As long as most marketers can remember, digital marketing has been all about doing more. But these days, success isn’t quite as simple as ratcheting up spend or creating 10 new blog posts. You could even argue that in the midst of rising ad costs and recent Google algorithm updates, more can be a little bit too much — especially when it comes at the cost of quality.
In the modern search landscape, quality is the key to organic success. Quantity, on the other hand, can hurt more than it helps at times. So while a lot of sites are focused on what to publish in the months ahead, some of the biggest opportunities for organic growth are hiding in pages that are live and indexed.
Why? Over time, all that legacy content camping out can lead to a couple of costly problems:
In either case, SEO pruning can help win back traffic lost to content cannibalization and turn previously published URLs into a source of organic growth. Here, we’ll break down different types of cannibalization, how to identify page-pruning SEO opportunities, and best practices to help apply the right solutions.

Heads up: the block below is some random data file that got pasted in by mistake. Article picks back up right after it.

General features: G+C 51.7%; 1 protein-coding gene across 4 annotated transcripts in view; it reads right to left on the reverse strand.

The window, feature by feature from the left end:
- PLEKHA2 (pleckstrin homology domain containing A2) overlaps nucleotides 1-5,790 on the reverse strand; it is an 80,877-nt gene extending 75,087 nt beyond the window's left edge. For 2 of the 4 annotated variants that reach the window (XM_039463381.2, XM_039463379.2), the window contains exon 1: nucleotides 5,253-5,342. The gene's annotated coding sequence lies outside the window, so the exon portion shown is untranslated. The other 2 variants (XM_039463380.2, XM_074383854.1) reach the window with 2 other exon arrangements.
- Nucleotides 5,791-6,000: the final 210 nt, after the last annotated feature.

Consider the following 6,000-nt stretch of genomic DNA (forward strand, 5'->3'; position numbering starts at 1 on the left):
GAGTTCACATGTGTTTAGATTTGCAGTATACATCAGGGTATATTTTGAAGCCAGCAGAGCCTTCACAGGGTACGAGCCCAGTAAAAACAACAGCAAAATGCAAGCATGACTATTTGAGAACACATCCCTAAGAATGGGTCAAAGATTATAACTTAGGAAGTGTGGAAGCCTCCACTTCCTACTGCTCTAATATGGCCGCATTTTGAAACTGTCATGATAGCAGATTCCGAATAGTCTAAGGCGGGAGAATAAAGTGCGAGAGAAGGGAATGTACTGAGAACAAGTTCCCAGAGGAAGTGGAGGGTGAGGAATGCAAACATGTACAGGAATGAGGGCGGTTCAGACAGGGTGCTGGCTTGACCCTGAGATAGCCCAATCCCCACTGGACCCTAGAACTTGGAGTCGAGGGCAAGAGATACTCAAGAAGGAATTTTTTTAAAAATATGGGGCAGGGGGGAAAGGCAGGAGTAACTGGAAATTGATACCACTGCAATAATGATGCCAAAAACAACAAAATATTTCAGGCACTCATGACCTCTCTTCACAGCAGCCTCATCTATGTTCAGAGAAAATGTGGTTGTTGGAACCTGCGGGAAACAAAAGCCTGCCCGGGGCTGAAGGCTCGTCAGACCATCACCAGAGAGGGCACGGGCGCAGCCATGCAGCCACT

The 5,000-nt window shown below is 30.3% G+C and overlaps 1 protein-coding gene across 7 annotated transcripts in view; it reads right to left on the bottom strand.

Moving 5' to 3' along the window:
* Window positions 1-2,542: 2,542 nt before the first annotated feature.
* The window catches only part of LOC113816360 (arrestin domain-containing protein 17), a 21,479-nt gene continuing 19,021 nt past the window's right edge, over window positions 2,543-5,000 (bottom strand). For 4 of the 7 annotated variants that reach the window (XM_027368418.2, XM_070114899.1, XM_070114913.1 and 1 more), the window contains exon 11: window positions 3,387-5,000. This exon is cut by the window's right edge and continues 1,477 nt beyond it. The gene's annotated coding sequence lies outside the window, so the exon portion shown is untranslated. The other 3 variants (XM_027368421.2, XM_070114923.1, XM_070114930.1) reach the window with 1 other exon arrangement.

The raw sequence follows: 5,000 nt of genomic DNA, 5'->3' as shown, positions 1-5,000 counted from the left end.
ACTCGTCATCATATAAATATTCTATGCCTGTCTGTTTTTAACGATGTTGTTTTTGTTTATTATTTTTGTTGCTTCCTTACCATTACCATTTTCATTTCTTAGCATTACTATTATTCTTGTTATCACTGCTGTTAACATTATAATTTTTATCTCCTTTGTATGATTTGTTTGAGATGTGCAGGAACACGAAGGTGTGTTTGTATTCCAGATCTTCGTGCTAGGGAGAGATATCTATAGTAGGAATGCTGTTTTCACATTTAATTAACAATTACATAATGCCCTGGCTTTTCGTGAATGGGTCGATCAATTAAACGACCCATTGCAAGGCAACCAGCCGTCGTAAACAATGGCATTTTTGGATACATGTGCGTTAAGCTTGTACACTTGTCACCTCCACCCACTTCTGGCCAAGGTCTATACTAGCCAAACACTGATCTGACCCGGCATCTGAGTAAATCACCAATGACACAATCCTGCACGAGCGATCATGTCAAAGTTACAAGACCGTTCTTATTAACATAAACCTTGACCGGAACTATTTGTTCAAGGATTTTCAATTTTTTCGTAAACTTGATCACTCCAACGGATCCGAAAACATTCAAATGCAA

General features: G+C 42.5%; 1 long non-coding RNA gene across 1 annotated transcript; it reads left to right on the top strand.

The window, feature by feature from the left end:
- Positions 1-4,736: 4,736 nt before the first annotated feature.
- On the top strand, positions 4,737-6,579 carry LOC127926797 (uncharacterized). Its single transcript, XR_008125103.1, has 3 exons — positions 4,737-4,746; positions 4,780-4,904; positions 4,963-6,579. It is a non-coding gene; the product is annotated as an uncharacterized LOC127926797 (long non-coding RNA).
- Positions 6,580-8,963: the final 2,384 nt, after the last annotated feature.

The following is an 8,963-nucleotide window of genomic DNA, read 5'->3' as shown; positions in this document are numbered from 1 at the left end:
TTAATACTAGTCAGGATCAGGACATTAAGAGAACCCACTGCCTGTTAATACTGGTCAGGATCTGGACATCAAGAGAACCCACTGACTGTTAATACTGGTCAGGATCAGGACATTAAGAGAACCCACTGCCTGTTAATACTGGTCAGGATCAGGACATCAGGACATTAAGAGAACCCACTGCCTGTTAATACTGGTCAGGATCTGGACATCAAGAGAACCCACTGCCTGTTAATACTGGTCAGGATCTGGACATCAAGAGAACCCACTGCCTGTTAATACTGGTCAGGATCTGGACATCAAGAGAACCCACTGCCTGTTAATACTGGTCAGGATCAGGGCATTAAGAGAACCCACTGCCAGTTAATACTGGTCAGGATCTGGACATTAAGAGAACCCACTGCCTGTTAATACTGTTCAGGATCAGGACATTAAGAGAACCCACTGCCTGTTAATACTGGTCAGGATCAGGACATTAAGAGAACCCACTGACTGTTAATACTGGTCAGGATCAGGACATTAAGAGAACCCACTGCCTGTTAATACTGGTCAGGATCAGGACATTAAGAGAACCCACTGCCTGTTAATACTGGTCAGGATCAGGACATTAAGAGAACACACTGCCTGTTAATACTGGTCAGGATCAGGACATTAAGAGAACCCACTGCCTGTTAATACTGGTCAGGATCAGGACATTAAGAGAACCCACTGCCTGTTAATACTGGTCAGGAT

Let’s say that the pages of a website are dishes on a menu. Some of those menu items are probably a lot better than others, right? There might be some amazing dishes listed, but it’s just not very easy to find them when the menu is filled with lackluster and duplicative options.
In the simplest sense, content pruning SEO is an exercise in identifying the bad dishes and choosing whether to improve them, combine their ingredients to make a better dish, or take them off the menu.
There are different criteria Google uses to gauge the quality of content, and those standards can help to understand when a page is probably falling short for users.